Clinical Depression and Cancer: What You Need to Know

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Being diagnosed with cancer can be overwhelming mentally, physically, and emotionally. Experiencing moments of anxiety, sadness, or fear is a normal part of a patient’s cancer journey, but what about prolonged feelings of hopelessness, worthlessness, and thoughts of suicide?

These more serious symptoms are all signs of depression, says Dr. Scott Irwin, psychiatrist and director of Supportive Care Services at Cedars-Sinai’s Samuel Oschin Comprehensive Cancer Institute.

“In the general population, about 7% of adults will experience an episode of major clinical depression,” says Dr. Irwin. “That number increases to 15-25% for people with cancer.”


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Recognizing signs of clinical depression

“One of the biggest misconceptions people have about clinical depression is that it’s normal,” says Dr. Irwin. “People, and even providers, think ‘of course they are depressed, they have cancer,’ but it is not the norm and should not be ignored.”

While most will not experience clinical depression during cancer treatment, it’s important to recognize the symptoms.

Symptoms of clinical depression include:

  • Depressed mood, ongoing sadness
  • Loss of interest or pleasure in usual activities
  • Lowered energy or fatigue
  • Change in weight or appetite
  • Being agitated
  • Increased or decreased sleep
  • Feeling guilty, worthless, hopeless, or helpless
  • Difficulty with concentration or indecisiveness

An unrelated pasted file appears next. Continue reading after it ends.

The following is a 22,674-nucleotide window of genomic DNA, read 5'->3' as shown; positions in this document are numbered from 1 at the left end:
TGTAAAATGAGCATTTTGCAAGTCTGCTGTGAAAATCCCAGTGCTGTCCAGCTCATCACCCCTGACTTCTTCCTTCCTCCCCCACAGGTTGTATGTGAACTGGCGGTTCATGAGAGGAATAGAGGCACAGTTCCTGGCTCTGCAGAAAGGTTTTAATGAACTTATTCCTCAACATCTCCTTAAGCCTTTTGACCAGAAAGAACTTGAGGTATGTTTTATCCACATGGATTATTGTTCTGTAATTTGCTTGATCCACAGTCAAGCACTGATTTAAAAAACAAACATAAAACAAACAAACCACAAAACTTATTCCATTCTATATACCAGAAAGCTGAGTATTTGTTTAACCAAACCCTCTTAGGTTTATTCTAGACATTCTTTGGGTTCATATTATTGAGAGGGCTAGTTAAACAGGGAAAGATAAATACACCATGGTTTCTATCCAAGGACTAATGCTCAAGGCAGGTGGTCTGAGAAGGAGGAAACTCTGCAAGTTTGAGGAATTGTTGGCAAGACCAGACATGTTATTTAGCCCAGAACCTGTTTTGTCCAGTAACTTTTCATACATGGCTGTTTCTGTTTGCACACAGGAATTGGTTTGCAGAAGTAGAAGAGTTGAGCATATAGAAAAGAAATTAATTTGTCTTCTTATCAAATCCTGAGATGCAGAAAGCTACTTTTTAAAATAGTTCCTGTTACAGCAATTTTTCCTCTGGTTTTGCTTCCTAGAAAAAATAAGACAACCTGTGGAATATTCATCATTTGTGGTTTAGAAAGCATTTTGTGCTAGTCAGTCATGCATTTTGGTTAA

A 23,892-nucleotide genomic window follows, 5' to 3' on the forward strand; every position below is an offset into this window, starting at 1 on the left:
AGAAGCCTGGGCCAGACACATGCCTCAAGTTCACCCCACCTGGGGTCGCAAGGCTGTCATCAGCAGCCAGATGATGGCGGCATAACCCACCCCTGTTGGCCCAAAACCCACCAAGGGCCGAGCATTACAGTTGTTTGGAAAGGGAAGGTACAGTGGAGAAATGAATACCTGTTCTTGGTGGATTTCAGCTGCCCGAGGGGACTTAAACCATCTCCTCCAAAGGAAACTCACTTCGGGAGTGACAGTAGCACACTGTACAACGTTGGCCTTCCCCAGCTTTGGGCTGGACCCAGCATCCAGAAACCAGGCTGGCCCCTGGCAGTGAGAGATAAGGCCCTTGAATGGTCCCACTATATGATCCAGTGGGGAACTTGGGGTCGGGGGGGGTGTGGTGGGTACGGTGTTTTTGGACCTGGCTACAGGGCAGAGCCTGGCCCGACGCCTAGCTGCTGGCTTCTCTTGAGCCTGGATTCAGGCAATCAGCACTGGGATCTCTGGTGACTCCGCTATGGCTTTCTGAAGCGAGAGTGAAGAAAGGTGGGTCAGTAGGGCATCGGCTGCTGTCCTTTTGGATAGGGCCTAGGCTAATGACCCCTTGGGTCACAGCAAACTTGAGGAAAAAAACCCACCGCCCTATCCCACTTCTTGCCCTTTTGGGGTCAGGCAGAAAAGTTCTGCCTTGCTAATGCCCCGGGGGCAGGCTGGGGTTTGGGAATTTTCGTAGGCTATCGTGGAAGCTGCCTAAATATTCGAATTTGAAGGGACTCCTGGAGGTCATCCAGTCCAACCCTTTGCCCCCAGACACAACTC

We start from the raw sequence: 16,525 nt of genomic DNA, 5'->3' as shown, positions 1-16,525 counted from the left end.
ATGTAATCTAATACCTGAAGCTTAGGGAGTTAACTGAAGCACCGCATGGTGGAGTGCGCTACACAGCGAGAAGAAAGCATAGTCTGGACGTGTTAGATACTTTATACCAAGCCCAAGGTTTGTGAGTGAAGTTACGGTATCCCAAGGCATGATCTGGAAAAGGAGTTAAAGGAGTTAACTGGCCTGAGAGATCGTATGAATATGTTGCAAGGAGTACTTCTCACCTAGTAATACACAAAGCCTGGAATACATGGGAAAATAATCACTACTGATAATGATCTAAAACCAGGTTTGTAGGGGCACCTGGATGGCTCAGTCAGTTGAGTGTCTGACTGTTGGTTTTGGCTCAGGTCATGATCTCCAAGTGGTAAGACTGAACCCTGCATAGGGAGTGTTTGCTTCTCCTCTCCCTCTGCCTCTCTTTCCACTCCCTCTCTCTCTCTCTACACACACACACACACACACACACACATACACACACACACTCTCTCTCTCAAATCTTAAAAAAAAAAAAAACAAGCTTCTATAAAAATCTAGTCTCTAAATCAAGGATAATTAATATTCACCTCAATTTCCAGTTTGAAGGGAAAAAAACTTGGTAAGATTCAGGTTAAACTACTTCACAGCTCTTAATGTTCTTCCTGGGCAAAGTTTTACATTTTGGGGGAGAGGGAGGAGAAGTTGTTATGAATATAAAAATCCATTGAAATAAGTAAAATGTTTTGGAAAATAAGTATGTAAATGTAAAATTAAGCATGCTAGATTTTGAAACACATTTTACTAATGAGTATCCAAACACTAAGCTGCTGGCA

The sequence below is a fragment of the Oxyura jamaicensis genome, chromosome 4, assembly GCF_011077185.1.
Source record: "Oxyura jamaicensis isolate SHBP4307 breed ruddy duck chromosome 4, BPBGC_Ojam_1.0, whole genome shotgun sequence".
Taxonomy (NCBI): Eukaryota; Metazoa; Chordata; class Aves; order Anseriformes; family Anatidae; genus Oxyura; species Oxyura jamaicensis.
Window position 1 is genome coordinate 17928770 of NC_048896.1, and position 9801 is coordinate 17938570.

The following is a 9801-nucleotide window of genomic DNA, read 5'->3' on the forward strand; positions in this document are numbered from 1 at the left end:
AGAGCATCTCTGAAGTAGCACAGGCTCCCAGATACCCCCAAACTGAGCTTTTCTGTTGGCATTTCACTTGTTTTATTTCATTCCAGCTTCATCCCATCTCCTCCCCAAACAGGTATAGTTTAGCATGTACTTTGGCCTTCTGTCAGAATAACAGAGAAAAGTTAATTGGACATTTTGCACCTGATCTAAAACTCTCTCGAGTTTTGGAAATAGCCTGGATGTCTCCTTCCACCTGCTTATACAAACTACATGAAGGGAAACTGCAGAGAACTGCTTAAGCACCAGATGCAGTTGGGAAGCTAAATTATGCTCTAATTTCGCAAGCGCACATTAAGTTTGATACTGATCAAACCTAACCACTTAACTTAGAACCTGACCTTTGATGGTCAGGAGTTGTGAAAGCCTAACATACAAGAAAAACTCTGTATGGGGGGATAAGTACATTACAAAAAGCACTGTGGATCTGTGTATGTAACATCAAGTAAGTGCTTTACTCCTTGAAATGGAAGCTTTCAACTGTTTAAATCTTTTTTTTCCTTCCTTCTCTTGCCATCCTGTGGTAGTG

• Frequent thoughts of death or suicide

Many of these symptoms can overlap with the side effects some patients experience from cancer treatment, such as lowered energy, decreased appetite, weight changes, insomnia, and impaired concentration.

So how do you know? A good rule of thumb: If 5 or more of the symptoms of clinical depression listed above occur nearly every day for 2 weeks or more, it might be depression rather than side effects of treatment.

“People, and even providers, think ‘of course they are depressed, they have cancer,’ but it is not the norm and should not be ignored.”

Dr. Irwin says the nonphysical symptoms are his key to spotting a cancer patient struggling with clinical depression.

“When I’m assessing a patient, I focus on the nonphysical symptoms more,” he says. “Feeling depressed, down, blue, or sad, an inability to experience joy, excessive guilt, and thoughts of actively ending one’s own life are all signs that someone is dealing with clinical depression.”


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Seeking help

If you or a loved one are experiencing any of these symptoms, it’s important to discuss what you’re feeling with your oncology care team and ask about mental health services.

At Cedars-Sinai, services within the cancer institute include access to mental health experts—such as social workers and psychiatrists—with specialized expertise and training to care for patients and families dealing with cancer.

“It’s important that mental health is assessed so we can intervene, treat, and relieve the suffering associated with it,” says Dr. Irwin. “In cancer, this is even more important because doing so will improve cancer care outcomes.”


If you or someone you know is considering suicide or self-harm, there are resources available to provide free and confidential support. Call the National Suicide Prevention Lifeline at 1-800-273-TALK or Teen Line at 1-800-TLC-TEEN.

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